More on reading which I wrote for a website called, link given here:

1.     Read (There is a reason why it’s called a MUET Reading paper)
-       Read everything but with a notepad in hand
-       Copy down words which you don’t understand AND more important, phrases that you would like to use in your MUET written essay.
2.     Read quality materials
-       Read articles that are published by reliable sources such as: Reader’s Digest, TIME Magazine…etc.
-       Articles used in the exams are usually from these types of source
-       Keep yourself updated on current issues by reading newspapers (Example: The STAR, New Straits Times, The Edge)
3.     Use your time wisely!
-       You only have 1.5 hours to answer 45 exam questions
-       If you do the math, that would mean that you only have 2 minutes per question
-       ALWAYS read the question first, and underline the keywords
-       Make sure you don’t just skim through the text but scan for specific information
4.     Know your vocabulary
-       There will be 6 texts altogether in the exam paper, and the first one always has a non-linear stimuli (Example: graph, chart or diagram)
-       You will need the relevant vocabulary knowledge to describe the trend(s) shown in the given diagram(s)
-       This is also a useful practice for report writing as it deals with the same language functions
-       For some questions, you will be asked to ‘infer’ or make intelligent assumptions based on the given evidences in the texts
-       For ‘True/False/Not Stated’ questions, NEVER use your own opinions to answer because what is logical to you may not be academically correct
-       My tip to you is that you should underline the evidence(s) in the texts
-       For ‘True’, you must be able to identify proof that shows that the statement is correct
-       You should also underline evidences that prove a statement to be wrong in order to choose ‘False’ as your answer
-       For ‘Not Stated’, you will find that it is almost impossible to underline any evidence at all. Hence, these are the fundamental differences between the answer selections ‘True/False/Not Stated’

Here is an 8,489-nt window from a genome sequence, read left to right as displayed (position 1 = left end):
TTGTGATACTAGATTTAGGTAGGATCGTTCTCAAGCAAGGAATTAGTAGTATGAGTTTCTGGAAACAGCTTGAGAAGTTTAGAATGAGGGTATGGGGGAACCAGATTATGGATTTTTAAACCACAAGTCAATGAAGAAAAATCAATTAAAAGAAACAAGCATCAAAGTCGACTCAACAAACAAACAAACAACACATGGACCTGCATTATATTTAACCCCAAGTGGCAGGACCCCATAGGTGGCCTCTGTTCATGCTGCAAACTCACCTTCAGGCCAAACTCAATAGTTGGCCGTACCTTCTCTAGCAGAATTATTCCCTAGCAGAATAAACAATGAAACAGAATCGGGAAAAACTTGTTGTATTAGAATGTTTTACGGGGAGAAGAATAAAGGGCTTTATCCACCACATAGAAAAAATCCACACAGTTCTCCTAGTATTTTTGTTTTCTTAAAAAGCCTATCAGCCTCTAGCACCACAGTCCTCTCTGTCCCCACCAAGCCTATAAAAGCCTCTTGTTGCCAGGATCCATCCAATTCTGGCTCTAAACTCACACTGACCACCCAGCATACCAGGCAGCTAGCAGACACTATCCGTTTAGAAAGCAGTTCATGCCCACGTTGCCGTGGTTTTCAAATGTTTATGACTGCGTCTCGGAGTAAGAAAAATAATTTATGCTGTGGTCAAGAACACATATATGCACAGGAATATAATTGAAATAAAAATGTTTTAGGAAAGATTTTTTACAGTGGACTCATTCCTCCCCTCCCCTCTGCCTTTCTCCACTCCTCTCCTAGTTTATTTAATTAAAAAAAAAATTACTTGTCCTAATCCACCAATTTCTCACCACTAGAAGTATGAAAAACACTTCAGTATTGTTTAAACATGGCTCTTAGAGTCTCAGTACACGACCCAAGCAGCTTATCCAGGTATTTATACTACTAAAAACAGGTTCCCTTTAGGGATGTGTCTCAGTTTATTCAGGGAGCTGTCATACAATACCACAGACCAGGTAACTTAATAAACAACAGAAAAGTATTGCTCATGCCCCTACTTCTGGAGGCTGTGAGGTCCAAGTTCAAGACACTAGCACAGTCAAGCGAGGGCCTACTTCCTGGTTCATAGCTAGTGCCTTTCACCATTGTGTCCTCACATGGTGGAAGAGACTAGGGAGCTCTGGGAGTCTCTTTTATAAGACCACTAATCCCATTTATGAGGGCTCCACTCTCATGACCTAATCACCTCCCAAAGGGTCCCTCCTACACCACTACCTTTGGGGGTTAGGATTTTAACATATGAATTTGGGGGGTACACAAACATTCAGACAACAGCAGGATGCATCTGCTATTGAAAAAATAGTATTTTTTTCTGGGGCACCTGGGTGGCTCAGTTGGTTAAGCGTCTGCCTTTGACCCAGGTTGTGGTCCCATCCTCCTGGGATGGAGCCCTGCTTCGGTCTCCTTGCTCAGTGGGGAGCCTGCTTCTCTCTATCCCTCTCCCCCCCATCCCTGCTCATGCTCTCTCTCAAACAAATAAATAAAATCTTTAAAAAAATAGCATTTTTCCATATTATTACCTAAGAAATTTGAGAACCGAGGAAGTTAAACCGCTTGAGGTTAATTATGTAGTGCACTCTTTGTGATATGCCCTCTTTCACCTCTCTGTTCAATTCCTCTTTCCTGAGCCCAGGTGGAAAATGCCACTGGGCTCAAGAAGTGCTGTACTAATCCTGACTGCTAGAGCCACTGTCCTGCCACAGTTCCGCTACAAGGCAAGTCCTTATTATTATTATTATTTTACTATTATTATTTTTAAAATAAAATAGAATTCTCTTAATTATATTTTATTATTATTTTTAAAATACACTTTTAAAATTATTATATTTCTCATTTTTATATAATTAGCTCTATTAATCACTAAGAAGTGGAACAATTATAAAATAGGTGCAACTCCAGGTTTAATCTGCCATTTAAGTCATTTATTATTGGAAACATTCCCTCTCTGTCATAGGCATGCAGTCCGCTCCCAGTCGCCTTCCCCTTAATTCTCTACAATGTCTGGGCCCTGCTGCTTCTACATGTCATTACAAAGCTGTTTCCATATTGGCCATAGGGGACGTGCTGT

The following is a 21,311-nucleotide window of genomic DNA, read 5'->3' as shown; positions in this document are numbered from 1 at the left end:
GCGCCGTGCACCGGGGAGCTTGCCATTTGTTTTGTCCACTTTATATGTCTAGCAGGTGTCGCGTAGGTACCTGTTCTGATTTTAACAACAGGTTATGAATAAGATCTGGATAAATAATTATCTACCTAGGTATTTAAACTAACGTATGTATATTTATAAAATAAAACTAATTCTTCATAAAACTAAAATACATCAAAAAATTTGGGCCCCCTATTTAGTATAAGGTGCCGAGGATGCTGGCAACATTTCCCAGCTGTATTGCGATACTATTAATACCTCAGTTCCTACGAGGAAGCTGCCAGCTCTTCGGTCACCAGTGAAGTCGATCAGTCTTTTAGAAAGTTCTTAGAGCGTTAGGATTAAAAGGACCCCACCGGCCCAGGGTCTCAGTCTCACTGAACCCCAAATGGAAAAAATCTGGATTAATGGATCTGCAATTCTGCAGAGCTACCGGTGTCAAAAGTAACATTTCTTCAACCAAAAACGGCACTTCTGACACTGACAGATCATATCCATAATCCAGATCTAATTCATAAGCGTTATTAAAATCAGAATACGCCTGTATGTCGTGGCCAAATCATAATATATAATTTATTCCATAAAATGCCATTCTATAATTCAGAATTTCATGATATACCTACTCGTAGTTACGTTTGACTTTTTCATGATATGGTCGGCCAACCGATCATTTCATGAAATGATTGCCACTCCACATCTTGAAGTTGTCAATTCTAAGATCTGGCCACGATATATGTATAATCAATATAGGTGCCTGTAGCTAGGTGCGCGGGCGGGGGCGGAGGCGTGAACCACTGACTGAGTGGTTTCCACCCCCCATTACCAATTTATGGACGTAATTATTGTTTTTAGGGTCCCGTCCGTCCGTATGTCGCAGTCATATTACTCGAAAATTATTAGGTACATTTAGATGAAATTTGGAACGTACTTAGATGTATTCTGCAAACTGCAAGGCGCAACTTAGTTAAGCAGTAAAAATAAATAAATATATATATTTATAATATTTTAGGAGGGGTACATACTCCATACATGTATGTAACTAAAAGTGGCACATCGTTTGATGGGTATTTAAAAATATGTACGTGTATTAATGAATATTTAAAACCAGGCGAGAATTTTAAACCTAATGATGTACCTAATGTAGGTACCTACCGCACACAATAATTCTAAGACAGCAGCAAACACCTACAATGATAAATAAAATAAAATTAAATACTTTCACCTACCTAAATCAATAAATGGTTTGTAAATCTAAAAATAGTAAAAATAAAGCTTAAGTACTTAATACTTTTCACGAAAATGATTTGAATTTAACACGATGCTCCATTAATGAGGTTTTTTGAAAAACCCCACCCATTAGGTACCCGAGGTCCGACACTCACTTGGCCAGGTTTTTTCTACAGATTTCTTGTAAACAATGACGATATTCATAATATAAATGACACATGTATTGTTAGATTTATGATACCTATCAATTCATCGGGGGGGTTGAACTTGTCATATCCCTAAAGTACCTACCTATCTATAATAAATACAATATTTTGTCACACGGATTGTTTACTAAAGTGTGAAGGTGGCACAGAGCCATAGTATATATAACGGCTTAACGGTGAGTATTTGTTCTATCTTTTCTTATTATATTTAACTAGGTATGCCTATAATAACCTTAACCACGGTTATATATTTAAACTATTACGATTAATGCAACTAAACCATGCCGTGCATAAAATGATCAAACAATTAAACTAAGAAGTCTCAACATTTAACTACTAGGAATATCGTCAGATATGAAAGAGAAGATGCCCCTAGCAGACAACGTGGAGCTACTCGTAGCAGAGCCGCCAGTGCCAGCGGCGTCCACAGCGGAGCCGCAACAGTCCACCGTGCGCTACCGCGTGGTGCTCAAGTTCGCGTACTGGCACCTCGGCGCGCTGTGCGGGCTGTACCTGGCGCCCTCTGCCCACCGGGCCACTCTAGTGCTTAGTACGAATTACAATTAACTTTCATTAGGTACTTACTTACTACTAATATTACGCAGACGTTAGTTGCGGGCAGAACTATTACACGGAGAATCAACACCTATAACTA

6.     Train your brain
-       Guessing the meaning of a vocabulary can be quite tricky especially when you don’t have the access to a dictionary or the internet ( during your exam. Hence, you need to train your brain to assess the root word
-       Focus on the prefix/suffix in order to identify the meaning
-       If you think the word is a positive, negative or neutral one – reconfirm again by looking at the context of the texts for clues to support your assumption
-       Review the answers and options given by eliminating the answer that is most unlikely to be correct before making a calculated guess
-       For example, in the phrase: “the degradation of water quality”, the word ‘degradation’ comes from the root word ‘grade’ which means level or standard. The ‘de’ suffix has a negative connotation where it means the removal of something, while ‘tion’ is a noun that explains the process of something
-       Thus, the phrase means “the drop of standard/quality of water”
7.     Assess the writer’s intentions
-        The MUET level comprehension questions do not focus on content alone
-       Instead, the questions given require candidates to assess the writer’s:
(A)   Purpose
-       Example: to inform, discuss, argue, compare, persuade…etc.
(B)   Style of writing
-       Example: describing, comparing and contrasting, giving examples, explaining causes and effects, sequencing events…etc.
(C)   Tone
-       Example: supportive, opposing, indifferent, neutral, biased…etc.

8.    Assess the articles as a whole
-       Sometimes you may be asked to give a suitable title to an article
-       Or to summarize a specific paragraph
-       Or to come up with a suitable conclusion based on the options given. This clearly requires critical thinking skills or HOTS (Higher Order Thinking Skills) from you

9.     Keep practicing!
-       Essentially, nothing beats practice and more practice
-       Buy good quality reference books such as Longman or Oxford model tests/actual exam workbooks and try doing each reading paper 3 times
-       First attempt: do it as if you’re sitting for the real exam. Do not refer to any workbooks or dictionaries
-       Second attempt: allow yourself to refer to books, and discuss with your friends if you need to (and if you are doing it as a group) before marking both attempts
-       Note: Your 2nd attempt should score better than your first.
-       Third attempt: Try doing the same set of exam paper again after 2-3 months to see if you are able to retain the knowledge of vocabulary and concepts which you have learned before.

10.  Grade yourself
-       Here’s a useful guide for you to follow when you attempt the exam questions so that you can know where you stand
-       You will need to score:
(A)   21/45 – Band 3
(B)   27/45 – Band 4
(C)   33/45 – Band 5
(D)  39/45 – Band 6
-       Reading is the MOST important MUET paper as it carries 40% or 120/300 marks